Food Pantry at Saint Cloud State

How Two Minnesota Colleges Are Fighting Hunger on Campus

Piya is an international student from Bangladesh studying for a master’s degree in communication at St. Cloud State University in St. Cloud, MN. 

“When I came here, I didn’t have a job,” she explained. Even when she did start working, she didn’t get her first paycheck for two weeks after starting, “but you have to survive until that time, so the food pantry helped me a lot.”

Student at Saint Cloud State Food Pantry

Piya, student shopper at the Huskies Food Pantry – Hope for the Community

Piya isn’t alone. According to the 2021 Hope Center Student Basic Needs Survey, food insecurity is a concern for 29% of students attending four-year colleges and 38% of students at two-year colleges. With food prices increasing, colleges are seeing that the need for food support for students is as important as ever. 

At St. Cloud State University, the Huskies Food Pantry – Hope for the Community is a needed resource for students. This fall, the pantry had a day where they served 100 students in one afternoon—the same number they typically see during an entire week. 

“We had a line going all the way down to the road last Monday. I stood and tried to manage the traffic flow last week,” said Christa Hayes, the director of civic engagement and assessment at St. Cloud State University. “Everyone came in with a super big smile on their face. I think we do a really excellent job of just making students feel welcome.”  

Christa and her team continually strive to bring awareness to college hunger and provide appropriate resources for their students.  She says that they are in a unique position because of the diversity of students on their campus, with many of the students served at the Huskies Food Pantry being international students. 

“During the fall 2022 semester, we had 4,694 visits to the pantry and distributed a total of 21,758 lbs. of food,” said Christa. “Within one semester we nearly doubled the pounds distributed compared to the entire 2021-22 school year.”

Christa Hayes, Director of Civic Engagement and Assessment

Christa Hayes, Director of Civic Engagement and Assessment

About 70 miles east of St. Cloud, the University of Minnesota (UMN) – Twin Cities is using several tactics to make sure students have access to food, including prepared meals that can be eaten on the go. 

The Campus Club, an on-campus restaurant, creates meals for Minnesota Central Kitchen, Second Harvest Heartland’s prepared meals program, with almost 900 of those meals each week going to students. The prepared meals are distributed once a week at two of UMN-Twin Cities family housing sites and the Coffman Memorial Union by a hunger-focused student group.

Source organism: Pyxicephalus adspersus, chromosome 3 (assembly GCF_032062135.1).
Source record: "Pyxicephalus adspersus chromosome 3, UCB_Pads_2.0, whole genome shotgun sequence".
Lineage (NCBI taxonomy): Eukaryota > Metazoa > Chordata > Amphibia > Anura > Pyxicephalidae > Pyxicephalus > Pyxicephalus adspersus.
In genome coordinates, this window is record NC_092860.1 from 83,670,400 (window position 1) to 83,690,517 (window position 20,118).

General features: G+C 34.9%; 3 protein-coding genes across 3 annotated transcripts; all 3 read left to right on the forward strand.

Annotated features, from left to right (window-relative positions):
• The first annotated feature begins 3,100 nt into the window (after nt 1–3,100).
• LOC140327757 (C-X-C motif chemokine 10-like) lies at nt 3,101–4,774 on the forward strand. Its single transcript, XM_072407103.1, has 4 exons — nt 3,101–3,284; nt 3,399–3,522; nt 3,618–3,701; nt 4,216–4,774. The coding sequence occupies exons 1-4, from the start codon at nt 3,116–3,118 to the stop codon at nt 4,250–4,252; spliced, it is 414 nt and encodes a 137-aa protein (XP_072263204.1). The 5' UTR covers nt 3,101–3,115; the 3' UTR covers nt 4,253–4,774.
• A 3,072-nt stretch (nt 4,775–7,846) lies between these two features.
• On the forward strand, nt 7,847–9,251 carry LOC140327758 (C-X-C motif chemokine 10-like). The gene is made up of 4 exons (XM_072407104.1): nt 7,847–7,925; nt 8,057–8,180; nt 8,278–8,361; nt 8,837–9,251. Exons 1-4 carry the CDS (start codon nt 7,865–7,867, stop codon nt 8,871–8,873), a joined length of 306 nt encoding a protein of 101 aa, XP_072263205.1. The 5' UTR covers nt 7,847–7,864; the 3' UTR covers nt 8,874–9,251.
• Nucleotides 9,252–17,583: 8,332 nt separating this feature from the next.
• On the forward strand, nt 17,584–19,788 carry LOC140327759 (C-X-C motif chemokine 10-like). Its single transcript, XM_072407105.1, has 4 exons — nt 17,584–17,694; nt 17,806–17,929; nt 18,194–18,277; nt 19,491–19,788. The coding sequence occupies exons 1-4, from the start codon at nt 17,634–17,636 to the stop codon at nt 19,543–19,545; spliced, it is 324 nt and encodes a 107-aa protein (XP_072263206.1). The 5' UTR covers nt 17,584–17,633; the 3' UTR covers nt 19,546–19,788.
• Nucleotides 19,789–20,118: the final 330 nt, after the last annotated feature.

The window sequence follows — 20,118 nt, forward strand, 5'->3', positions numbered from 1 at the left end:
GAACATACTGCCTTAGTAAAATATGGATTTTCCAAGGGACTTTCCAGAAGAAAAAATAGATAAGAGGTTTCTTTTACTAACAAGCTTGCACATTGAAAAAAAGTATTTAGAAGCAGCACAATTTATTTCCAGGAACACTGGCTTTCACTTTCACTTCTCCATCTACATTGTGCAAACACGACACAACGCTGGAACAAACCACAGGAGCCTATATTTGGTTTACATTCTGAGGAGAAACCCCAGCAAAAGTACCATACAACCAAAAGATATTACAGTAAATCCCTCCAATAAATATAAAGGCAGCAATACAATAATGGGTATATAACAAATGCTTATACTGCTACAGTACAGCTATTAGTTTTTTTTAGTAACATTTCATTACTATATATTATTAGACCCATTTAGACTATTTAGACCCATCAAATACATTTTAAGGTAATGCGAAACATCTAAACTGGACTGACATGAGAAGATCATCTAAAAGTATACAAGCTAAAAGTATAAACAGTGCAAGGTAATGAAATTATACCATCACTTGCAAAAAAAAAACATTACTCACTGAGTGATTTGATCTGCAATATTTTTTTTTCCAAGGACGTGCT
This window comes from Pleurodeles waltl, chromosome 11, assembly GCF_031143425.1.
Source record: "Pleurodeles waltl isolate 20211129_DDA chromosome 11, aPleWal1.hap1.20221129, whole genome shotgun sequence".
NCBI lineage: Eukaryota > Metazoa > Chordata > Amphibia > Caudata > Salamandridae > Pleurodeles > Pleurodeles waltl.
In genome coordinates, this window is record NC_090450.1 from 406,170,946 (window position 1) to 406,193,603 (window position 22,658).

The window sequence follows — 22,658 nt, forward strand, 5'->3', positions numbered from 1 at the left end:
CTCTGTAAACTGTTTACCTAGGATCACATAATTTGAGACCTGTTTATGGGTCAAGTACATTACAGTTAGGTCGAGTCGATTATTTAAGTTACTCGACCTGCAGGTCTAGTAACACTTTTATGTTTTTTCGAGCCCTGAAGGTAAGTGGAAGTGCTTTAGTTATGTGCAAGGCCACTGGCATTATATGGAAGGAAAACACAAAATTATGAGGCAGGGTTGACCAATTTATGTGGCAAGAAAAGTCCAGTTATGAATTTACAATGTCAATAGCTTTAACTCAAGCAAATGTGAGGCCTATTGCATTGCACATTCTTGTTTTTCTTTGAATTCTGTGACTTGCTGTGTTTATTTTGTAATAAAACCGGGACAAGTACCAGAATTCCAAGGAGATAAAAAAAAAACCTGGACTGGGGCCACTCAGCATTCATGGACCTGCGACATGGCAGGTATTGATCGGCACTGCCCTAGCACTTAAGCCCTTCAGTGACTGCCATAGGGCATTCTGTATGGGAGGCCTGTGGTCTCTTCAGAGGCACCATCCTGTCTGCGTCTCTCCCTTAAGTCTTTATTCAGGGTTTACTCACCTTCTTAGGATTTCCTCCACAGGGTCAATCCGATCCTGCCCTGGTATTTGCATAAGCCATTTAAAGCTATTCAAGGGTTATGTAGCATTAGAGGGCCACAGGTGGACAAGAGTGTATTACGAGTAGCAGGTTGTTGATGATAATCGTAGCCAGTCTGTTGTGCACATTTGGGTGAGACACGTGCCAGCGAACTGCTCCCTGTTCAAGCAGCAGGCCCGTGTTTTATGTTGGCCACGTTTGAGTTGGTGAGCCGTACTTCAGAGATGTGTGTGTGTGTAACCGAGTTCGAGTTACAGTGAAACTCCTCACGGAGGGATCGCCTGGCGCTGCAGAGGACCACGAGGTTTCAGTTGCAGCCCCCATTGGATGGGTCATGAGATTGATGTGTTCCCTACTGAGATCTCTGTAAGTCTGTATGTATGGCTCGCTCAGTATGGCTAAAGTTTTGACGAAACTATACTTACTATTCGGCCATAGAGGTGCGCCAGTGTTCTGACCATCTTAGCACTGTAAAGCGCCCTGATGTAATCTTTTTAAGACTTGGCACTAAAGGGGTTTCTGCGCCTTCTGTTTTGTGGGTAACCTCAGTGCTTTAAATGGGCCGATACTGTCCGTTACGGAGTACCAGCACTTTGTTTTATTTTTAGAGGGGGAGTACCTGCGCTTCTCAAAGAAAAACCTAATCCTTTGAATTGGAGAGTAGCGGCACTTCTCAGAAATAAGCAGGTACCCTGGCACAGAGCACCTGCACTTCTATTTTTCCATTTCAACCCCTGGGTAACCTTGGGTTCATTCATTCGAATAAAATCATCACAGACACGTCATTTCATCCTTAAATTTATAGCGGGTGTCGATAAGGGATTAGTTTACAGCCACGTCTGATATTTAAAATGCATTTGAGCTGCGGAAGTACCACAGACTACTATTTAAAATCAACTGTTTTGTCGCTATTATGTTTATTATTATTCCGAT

“The Swipe Out Hunger student group distributes meals in Coffman [Memorial Union],” explained UMN-Twin Cities Boynton Health's Health Promotion Specialist Karin Onarheim. “They make sure that any event that people come to is welcoming. They also promote the meals on social media and have previously hosted donation drives for dining hall meals to make sure other students have the food they need.” 

Along with Minnesota Central Kitchen meals, UMN-Twin Cities also provides students with groceries through Boynton Health's Nutritious U Food Pantry. In September 2022, the food pantry had 1,800 visits, which is about 3 times the average number of visits during the 2021-22 academic year. The UMN-Twin Cities also hosts the Twin Cities Mobile Market and Keystone Community Services’ Foodmobile Market programs on campus. 

“A key preventative strategy is targeted, strategic SNAP [Supplemental Nutrition Assistance Program] outreach and referral,” explained Karin. “We also have a group called Thrive: Student Basic Needs Coalition that convenes throughout the year to share basic needs resources and updates.”

A prepared meal distribution at UMN-Twin Cities

A prepared meal distribution at UMN-Twin Cities

Back in St. Cloud, Piya now works in a full-time assistantship while taking classes. She still visits the pantry because it continues to help her make ends meet.   

“They have really good stuff,” she said, commenting that she finds rice and lentils at the pantry—familiar and preferred foods for her that she says are expensive to buy at the grocery store.